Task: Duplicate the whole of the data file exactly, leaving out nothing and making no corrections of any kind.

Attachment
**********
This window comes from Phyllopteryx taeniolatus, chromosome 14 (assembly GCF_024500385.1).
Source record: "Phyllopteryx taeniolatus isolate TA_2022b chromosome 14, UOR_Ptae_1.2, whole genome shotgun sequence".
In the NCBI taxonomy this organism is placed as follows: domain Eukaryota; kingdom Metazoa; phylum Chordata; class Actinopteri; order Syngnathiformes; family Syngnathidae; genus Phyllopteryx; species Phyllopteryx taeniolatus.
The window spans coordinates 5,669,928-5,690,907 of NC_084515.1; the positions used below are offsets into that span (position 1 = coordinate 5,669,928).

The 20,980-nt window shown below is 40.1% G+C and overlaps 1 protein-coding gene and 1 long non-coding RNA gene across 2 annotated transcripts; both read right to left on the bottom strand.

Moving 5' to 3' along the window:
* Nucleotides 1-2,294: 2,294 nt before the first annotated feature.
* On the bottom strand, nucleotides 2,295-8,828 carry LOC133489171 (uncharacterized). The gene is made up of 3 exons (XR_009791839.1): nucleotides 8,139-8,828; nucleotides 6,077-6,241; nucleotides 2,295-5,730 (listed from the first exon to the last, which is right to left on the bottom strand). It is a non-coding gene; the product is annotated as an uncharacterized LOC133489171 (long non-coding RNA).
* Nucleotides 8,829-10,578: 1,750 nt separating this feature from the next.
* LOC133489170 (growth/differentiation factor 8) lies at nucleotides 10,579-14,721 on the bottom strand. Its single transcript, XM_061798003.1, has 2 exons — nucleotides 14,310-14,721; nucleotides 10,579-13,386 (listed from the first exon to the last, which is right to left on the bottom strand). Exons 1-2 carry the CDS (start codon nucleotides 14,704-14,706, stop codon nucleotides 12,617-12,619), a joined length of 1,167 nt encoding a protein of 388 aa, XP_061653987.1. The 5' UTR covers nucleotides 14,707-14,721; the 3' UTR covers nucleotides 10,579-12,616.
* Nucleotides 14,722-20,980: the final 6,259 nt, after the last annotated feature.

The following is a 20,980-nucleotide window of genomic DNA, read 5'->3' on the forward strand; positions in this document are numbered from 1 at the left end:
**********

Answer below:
This window comes from Phyllopteryx taeniolatus, chromosome 14 (assembly GCF_024500385.1).
Source record: "Phyllopteryx taeniolatus isolate TA_2022b chromosome 14, UOR_Ptae_1.2, whole genome shotgun sequence".
In the NCBI taxonomy this organism is placed as follows: domain Eukaryota; kingdom Metazoa; phylum Chordata; class Actinopteri; order Syngnathiformes; family Syngnathidae; genus Phyllopteryx; species Phyllopteryx taeniolatus.
The window spans coordinates 5,669,928-5,690,907 of NC_084515.1; the positions used below are offsets into that span (position 1 = coordinate 5,669,928).

The 20,980-nt window shown below is 40.1% G+C and overlaps 1 protein-coding gene and 1 long non-coding RNA gene across 2 annotated transcripts; both read right to left on the bottom strand.

Moving 5' to 3' along the window:
* Nucleotides 1-2,294: 2,294 nt before the first annotated feature.
* On the bottom strand, nucleotides 2,295-8,828 carry LOC133489171 (uncharacterized). The gene is made up of 3 exons (XR_009791839.1): nucleotides 8,139-8,828; nucleotides 6,077-6,241; nucleotides 2,295-5,730 (listed from the first exon to the last, which is right to left on the bottom strand). It is a non-coding gene; the product is annotated as an uncharacterized LOC133489171 (long non-coding RNA).
* Nucleotides 8,829-10,578: 1,750 nt separating this feature from the next.
* LOC133489170 (growth/differentiation factor 8) lies at nucleotides 10,579-14,721 on the bottom strand. Its single transcript, XM_061798003.1, has 2 exons — nucleotides 14,310-14,721; nucleotides 10,579-13,386 (listed from the first exon to the last, which is right to left on the bottom strand). Exons 1-2 carry the CDS (start codon nucleotides 14,704-14,706, stop codon nucleotides 12,617-12,619), a joined length of 1,167 nt encoding a protein of 388 aa, XP_061653987.1. The 5' UTR covers nucleotides 14,707-14,721; the 3' UTR covers nucleotides 10,579-12,616.
* Nucleotides 14,722-20,980: the final 6,259 nt, after the last annotated feature.

The following is a 20,980-nucleotide window of genomic DNA, read 5'->3' on the forward strand; positions in this document are numbered from 1 at the left end: